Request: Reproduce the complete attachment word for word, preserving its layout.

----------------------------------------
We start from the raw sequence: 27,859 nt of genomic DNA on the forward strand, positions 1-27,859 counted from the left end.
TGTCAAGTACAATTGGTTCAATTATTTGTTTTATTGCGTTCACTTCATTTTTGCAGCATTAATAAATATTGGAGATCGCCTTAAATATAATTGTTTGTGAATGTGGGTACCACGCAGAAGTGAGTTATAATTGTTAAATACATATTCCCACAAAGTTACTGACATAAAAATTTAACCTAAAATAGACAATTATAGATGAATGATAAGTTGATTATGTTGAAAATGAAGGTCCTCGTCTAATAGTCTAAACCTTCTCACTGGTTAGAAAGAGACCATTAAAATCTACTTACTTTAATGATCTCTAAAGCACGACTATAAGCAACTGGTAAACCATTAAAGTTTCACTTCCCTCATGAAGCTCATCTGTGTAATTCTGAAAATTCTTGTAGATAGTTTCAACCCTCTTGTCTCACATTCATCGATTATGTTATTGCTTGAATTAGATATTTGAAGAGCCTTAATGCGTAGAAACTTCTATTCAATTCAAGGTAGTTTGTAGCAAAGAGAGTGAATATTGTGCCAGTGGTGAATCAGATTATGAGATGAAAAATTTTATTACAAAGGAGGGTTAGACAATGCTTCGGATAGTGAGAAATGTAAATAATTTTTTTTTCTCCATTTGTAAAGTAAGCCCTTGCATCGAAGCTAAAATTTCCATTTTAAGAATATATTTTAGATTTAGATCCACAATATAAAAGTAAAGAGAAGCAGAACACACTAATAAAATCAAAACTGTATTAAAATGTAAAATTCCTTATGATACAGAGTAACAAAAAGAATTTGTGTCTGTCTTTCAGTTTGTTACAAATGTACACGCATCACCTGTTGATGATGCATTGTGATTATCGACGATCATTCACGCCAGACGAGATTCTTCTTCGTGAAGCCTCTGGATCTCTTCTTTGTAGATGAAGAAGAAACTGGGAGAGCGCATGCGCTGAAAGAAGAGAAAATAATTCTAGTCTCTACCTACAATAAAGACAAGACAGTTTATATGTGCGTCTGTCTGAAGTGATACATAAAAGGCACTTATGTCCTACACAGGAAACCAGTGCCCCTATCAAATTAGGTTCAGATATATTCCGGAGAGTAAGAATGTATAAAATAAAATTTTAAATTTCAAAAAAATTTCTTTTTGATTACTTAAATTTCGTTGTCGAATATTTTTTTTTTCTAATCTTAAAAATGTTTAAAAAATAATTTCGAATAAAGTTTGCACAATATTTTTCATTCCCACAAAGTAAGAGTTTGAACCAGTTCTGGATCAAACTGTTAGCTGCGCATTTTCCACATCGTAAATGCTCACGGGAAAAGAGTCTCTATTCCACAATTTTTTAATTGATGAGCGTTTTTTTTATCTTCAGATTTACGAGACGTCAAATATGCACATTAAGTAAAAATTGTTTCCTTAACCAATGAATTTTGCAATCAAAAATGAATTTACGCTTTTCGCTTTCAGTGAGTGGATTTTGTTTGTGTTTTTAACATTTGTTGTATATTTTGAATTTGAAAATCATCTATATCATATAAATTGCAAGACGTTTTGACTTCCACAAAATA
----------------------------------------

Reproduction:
We start from the raw sequence: 27,859 nt of genomic DNA on the forward strand, positions 1-27,859 counted from the left end.
TGTCAAGTACAATTGGTTCAATTATTTGTTTTATTGCGTTCACTTCATTTTTGCAGCATTAATAAATATTGGAGATCGCCTTAAATATAATTGTTTGTGAATGTGGGTACCACGCAGAAGTGAGTTATAATTGTTAAATACATATTCCCACAAAGTTACTGACATAAAAATTTAACCTAAAATAGACAATTATAGATGAATGATAAGTTGATTATGTTGAAAATGAAGGTCCTCGTCTAATAGTCTAAACCTTCTCACTGGTTAGAAAGAGACCATTAAAATCTACTTACTTTAATGATCTCTAAAGCACGACTATAAGCAACTGGTAAACCATTAAAGTTTCACTTCCCTCATGAAGCTCATCTGTGTAATTCTGAAAATTCTTGTAGATAGTTTCAACCCTCTTGTCTCACATTCATCGATTATGTTATTGCTTGAATTAGATATTTGAAGAGCCTTAATGCGTAGAAACTTCTATTCAATTCAAGGTAGTTTGTAGCAAAGAGAGTGAATATTGTGCCAGTGGTGAATCAGATTATGAGATGAAAAATTTTATTACAAAGGAGGGTTAGACAATGCTTCGGATAGTGAGAAATGTAAATAATTTTTTTTTCTCCATTTGTAAAGTAAGCCCTTGCATCGAAGCTAAAATTTCCATTTTAAGAATATATTTTAGATTTAGATCCACAATATAAAAGTAAAGAGAAGCAGAACACACTAATAAAATCAAAACTGTATTAAAATGTAAAATTCCTTATGATACAGAGTAACAAAAAGAATTTGTGTCTGTCTTTCAGTTTGTTACAAATGTACACGCATCACCTGTTGATGATGCATTGTGATTATCGACGATCATTCACGCCAGACGAGATTCTTCTTCGTGAAGCCTCTGGATCTCTTCTTTGTAGATGAAGAAGAAACTGGGAGAGCGCATGCGCTGAAAGAAGAGAAAATAATTCTAGTCTCTACCTACAATAAAGACAAGACAGTTTATATGTGCGTCTGTCTGAAGTGATACATAAAAGGCACTTATGTCCTACACAGGAAACCAGTGCCCCTATCAAATTAGGTTCAGATATATTCCGGAGAGTAAGAATGTATAAAATAAAATTTTAAATTTCAAAAAAATTTCTTTTTGATTACTTAAATTTCGTTGTCGAATATTTTTTTTTTCTAATCTTAAAAATGTTTAAAAAATAATTTCGAATAAAGTTTGCACAATATTTTTCATTCCCACAAAGTAAGAGTTTGAACCAGTTCTGGATCAAACTGTTAGCTGCGCATTTTCCACATCGTAAATGCTCACGGGAAAAGAGTCTCTATTCCACAATTTTTTAATTGATGAGCGTTTTTTTTATCTTCAGATTTACGAGACGTCAAATATGCACATTAAGTAAAAATTGTTTCCTTAACCAATGAATTTTGCAATCAAAAATGAATTTACGCTTTTCGCTTTCAGTGAGTGGATTTTGTTTGTGTTTTTAACATTTGTTGTATATTTTGAATTTGAAAATCATCTATATCATATAAATTGCAAGACGTTTTGACTTCCACAAAATA